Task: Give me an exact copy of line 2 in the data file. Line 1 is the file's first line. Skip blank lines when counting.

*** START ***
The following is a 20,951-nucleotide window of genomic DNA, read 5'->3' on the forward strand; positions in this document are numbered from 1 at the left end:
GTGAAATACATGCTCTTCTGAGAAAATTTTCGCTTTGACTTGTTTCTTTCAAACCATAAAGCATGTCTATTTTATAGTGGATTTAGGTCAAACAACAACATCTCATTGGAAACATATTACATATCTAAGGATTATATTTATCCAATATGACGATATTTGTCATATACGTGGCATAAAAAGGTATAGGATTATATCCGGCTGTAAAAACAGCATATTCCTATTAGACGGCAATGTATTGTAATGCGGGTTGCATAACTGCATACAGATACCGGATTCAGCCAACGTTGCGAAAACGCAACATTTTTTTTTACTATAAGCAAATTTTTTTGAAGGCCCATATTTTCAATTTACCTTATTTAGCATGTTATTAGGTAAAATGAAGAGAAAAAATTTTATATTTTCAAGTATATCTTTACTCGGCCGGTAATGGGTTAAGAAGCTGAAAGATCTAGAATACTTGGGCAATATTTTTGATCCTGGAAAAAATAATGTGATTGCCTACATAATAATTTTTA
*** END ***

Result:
GTGAAATACATGCTCTTCTGAGAAAATTTTCGCTTTGACTTGTTTCTTTCAAACCATAAAGCATGTCTATTTTATAGTGGATTTAGGTCAAACAACAACATCTCATTGGAAACATATTACATATCTAAGGATTATATTTATCCAATATGACGATATTTGTCATATACGTGGCATAAAAAGGTATAGGATTATATCCGGCTGTAAAAACAGCATATTCCTATTAGACGGCAATGTATTGTAATGCGGGTTGCATAACTGCATACAGATACCGGATTCAGCCAACGTTGCGAAAACGCAACATTTTTTTTTACTATAAGCAAATTTTTTTGAAGGCCCATATTTTCAATTTACCTTATTTAGCATGTTATTAGGTAAAATGAAGAGAAAAAATTTTATATTTTCAAGTATATCTTTACTCGGCCGGTAATGGGTTAAGAAGCTGAAAGATCTAGAATACTTGGGCAATATTTTTGATCCTGGAAAAAATAATGTGATTGCCTACATAATAATTTTTA